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Ultra-running: A step beyond

By Dean Irvine
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LONDON, England (CNN) -- For most of us taking on a marathon is enough of a mental and physical challenge, but for a growing number of athletes wanting to push themselves to the limits, 26 miles is a mere warm-up for an ultra-marathon.

Ultra-marathons are classified as anything longer than the normal 26.2 miles of a marathon. Races can either be set distances starting at 50 km, or timed events that more often than not are measured in days, not hours. Apart from having to be a good physical shape, anyone wanting to undertake such a challenge of endurance is recommended to train for nine to 12 months before the race.

But why would anyone want to?

"You might speculate that these people could almost be a defiance of the human condition in undertaking these ultra-marathons," said Phillip Hodson, Fellow of the British Association for Counseling and Psychotherapy.

Distance running of any length puts huge stresses on all parts of the body, the knees are the most vulnerable to injury while anyone who has run a marathon will tell you that blisters and feet that feel like mush after the race are par for the course. Take part in a race that lasts ten days and most people would think that they would not physically be able to cope.

"The person on the street has no real concept of how hard it is to prepare for and run an ultra-marathon," says ultra-runner Bernd Heinrich in "A Definitive Guide to Ultra Running."

"That being said, neither do they have a concept of what is possible. They see only a mystery in their minds that paints ultra-runners as being a bit weird."

For him it's about tapping into the primordial human instinct of running for survival that lies dormant in all of us, which does indeed sound a bit weird.

But for many ultra-runners linked with the physical exertion is a deeper spiritual reward.

Veteran ultra-runner Marshall Alwick offers other reasons for this life-consuming pounding of the streets: "It's an intense sport, but it's a very elegant sport, it's the body in motion and it's finding out more about yourself and what your capabilities are. When people suffer they learn things about themselves. "

Coupled with the physical test is the mental release and meditative quality. Many endurance runners can relate to the feeling of the body being on autopilot with the mind just taken along for the ride.

Most people might think that 26 miles is plenty in order to transcend the physical state, but transcending everyday life is another reason why ultra-runners compete.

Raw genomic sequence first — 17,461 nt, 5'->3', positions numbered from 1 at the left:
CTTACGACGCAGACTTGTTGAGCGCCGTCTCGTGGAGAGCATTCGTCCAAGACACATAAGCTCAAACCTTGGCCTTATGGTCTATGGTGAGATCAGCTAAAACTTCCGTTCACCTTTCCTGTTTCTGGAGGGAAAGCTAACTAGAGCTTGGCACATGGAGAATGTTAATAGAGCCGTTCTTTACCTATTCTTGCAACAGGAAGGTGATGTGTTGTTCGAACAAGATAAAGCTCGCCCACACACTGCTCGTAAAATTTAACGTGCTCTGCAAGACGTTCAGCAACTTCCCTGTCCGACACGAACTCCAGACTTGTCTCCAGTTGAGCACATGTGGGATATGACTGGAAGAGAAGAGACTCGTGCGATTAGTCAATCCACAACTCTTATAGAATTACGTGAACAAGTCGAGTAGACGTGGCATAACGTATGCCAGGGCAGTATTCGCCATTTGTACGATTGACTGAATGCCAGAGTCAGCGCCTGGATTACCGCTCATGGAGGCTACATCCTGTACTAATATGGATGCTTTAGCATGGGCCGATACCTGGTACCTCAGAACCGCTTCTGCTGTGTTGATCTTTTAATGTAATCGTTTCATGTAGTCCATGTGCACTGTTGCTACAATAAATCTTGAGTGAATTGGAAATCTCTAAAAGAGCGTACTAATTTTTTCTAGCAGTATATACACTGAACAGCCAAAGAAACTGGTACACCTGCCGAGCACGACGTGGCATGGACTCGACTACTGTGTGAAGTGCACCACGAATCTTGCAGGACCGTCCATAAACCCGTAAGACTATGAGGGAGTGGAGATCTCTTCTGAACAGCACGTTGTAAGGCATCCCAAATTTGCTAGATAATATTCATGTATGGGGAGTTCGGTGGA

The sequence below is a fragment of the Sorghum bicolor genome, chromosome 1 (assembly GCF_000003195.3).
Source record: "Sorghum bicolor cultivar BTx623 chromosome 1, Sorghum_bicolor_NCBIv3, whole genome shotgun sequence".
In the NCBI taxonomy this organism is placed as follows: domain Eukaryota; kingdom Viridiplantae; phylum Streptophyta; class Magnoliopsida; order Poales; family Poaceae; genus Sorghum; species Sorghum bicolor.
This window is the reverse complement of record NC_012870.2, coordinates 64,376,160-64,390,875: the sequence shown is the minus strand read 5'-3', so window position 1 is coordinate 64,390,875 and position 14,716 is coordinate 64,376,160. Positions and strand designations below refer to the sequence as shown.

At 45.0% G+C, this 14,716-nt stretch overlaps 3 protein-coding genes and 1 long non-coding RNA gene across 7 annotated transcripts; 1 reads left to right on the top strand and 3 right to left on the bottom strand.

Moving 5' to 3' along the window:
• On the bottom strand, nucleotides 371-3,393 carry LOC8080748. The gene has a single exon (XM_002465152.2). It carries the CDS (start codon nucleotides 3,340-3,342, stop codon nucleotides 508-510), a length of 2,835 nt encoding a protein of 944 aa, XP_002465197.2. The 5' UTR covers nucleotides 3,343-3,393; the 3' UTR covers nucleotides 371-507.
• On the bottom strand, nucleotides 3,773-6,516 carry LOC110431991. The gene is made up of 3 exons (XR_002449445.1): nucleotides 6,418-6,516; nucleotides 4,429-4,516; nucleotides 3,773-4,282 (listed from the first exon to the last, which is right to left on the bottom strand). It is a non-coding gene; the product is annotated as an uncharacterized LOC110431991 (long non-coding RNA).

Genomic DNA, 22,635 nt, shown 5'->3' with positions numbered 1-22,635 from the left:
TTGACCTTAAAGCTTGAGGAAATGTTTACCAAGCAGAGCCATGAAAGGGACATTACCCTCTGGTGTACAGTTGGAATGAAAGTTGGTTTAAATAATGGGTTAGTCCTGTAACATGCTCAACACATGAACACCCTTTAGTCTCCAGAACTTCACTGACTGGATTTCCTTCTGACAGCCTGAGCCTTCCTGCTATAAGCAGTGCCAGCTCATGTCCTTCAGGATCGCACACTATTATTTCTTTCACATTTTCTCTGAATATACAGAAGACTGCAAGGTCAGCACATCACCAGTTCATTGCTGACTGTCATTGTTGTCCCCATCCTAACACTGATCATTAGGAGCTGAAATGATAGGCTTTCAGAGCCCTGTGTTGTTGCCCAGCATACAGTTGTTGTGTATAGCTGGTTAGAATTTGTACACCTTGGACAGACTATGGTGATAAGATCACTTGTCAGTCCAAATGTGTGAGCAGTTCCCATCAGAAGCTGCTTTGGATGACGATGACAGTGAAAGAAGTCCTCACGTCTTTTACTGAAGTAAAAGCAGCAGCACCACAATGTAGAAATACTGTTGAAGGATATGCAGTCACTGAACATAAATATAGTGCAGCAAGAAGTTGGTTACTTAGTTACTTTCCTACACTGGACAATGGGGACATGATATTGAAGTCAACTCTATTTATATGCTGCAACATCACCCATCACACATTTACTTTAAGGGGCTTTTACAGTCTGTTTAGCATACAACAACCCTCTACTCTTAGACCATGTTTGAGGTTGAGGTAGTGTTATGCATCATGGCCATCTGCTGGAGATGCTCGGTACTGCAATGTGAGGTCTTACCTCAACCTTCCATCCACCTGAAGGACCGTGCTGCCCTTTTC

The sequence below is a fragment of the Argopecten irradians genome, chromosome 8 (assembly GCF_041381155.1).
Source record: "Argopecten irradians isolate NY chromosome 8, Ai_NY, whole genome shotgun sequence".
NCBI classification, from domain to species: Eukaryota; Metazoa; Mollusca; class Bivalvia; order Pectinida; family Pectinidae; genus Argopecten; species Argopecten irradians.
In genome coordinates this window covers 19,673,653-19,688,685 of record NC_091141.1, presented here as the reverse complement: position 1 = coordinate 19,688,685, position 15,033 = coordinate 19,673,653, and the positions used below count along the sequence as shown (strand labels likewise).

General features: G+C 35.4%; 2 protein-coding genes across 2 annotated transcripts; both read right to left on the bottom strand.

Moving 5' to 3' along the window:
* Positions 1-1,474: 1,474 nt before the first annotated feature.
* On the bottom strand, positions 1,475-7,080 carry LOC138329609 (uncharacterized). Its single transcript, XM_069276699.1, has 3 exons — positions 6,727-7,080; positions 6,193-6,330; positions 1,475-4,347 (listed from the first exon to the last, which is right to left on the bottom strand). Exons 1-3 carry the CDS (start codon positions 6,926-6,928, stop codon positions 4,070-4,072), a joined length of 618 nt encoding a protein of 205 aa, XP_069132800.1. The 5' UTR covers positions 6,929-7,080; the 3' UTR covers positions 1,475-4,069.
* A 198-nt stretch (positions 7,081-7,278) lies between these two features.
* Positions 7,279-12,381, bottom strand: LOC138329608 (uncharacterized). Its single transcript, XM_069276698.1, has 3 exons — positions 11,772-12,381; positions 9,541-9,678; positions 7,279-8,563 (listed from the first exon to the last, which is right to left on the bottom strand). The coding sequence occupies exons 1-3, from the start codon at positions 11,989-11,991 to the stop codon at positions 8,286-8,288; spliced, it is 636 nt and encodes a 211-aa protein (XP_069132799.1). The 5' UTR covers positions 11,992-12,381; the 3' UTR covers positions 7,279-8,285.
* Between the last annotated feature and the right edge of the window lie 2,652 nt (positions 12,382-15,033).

"I think of it as a vacation, because there's no mental stress other than having to keep going," said 26-year-old Shishaldin Hanlen, who competed in a six-day ultra-marathon in Queens, New York earlier in 2007.

"Last year when I ran this race, it was the hardest thing I'd ever done. Now it just seems natural," she said.

Perhaps the most extreme of ultra-marathons is the Sri Chinmoy Self-Transcendence 3,100 mile race, recognized by the International Association of Ultra-runners as the world's longest foot race, and organized by the Sri Chinmoy meditation center.

The latest of these extreme races began on June 17, 2007,and competing for the seventh time is Smarana Puntigam.

"What makes this race so special for me is that you can learn so much about yourself in a relatively short time," he said.

"Everything gets very intense in this race. For 51 days you have to be very focused and endure rain, heat, humidity, injuries and lack of sleep. You are really pushing the limits and you can learn day by day, how to tackle problems in a better way. The longer the race is, the fitter your mind has to be."

Rather than running from one point to another - 3,100 miles is the distance from London, UK to Accra, Ghana -- the race takes place in New York with competitors running thousands of laps of a half-mile course. The average daily mileage for competitors is an astonishing 70 miles.

So for the next 40 or so days they'll be no trips to the movies, no lie-ins or lazy mornings spent idling in cafes. The competitors of the 3,100-mile race are certainly the extreme of the extreme and the motivation for undertaking such as task can be hugely personal.

"At one level its admirable, at another it's ridiculous," says Hodson.

"Obviously there's the physiological payoff as well. You might suffer the burn, but you'll also get the highs from endorphins. Races such as these attract a certain type of obsessive personality type - those people who find they're good at certain things and enjoy the rewards that they bring. They end up focusing entirely on taking this route in the pursuit of excellence."


Keep on running: Is the pain worth the pay-off?

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